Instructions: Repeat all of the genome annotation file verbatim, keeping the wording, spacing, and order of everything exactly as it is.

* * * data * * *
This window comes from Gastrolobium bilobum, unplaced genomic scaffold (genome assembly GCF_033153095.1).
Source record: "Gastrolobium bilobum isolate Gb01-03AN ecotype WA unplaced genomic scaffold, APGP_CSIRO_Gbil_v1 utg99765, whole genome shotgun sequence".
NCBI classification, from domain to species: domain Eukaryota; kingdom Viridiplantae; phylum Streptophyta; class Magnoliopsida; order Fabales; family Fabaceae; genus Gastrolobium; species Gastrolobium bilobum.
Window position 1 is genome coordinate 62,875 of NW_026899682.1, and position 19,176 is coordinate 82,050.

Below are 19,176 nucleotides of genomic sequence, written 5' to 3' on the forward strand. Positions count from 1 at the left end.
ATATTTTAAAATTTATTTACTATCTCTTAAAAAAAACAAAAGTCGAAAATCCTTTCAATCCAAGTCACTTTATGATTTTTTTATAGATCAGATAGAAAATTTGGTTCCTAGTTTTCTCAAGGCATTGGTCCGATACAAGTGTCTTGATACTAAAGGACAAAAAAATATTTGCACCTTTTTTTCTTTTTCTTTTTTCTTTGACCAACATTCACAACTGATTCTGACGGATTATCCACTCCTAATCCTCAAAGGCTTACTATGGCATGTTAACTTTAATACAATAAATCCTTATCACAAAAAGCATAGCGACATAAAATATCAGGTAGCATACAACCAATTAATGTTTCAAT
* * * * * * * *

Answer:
This window comes from Gastrolobium bilobum, unplaced genomic scaffold (genome assembly GCF_033153095.1).
Source record: "Gastrolobium bilobum isolate Gb01-03AN ecotype WA unplaced genomic scaffold, APGP_CSIRO_Gbil_v1 utg99765, whole genome shotgun sequence".
NCBI classification, from domain to species: domain Eukaryota; kingdom Viridiplantae; phylum Streptophyta; class Magnoliopsida; order Fabales; family Fabaceae; genus Gastrolobium; species Gastrolobium bilobum.
Window position 1 is genome coordinate 62,875 of NW_026899682.1, and position 19,176 is coordinate 82,050.

Below are 19,176 nucleotides of genomic sequence, written 5' to 3' on the forward strand. Positions count from 1 at the left end.
ATATTTTAAAATTTATTTACTATCTCTTAAAAAAAACAAAAGTCGAAAATCCTTTCAATCCAAGTCACTTTATGATTTTTTTATAGATCAGATAGAAAATTTGGTTCCTAGTTTTCTCAAGGCATTGGTCCGATACAAGTGTCTTGATACTAAAGGACAAAAAAATATTTGCACCTTTTTTTCTTTTTCTTTTTTCTTTGACCAACATTCACAACTGATTCTGACGGATTATCCACTCCTAATCCTCAAAGGCTTACTATGGCATGTTAACTTTAATACAATAAATCCTTATCACAAAAAGCATAGCGACATAAAATATCAGGTAGCATACAACCAATTAATGTTTCAAT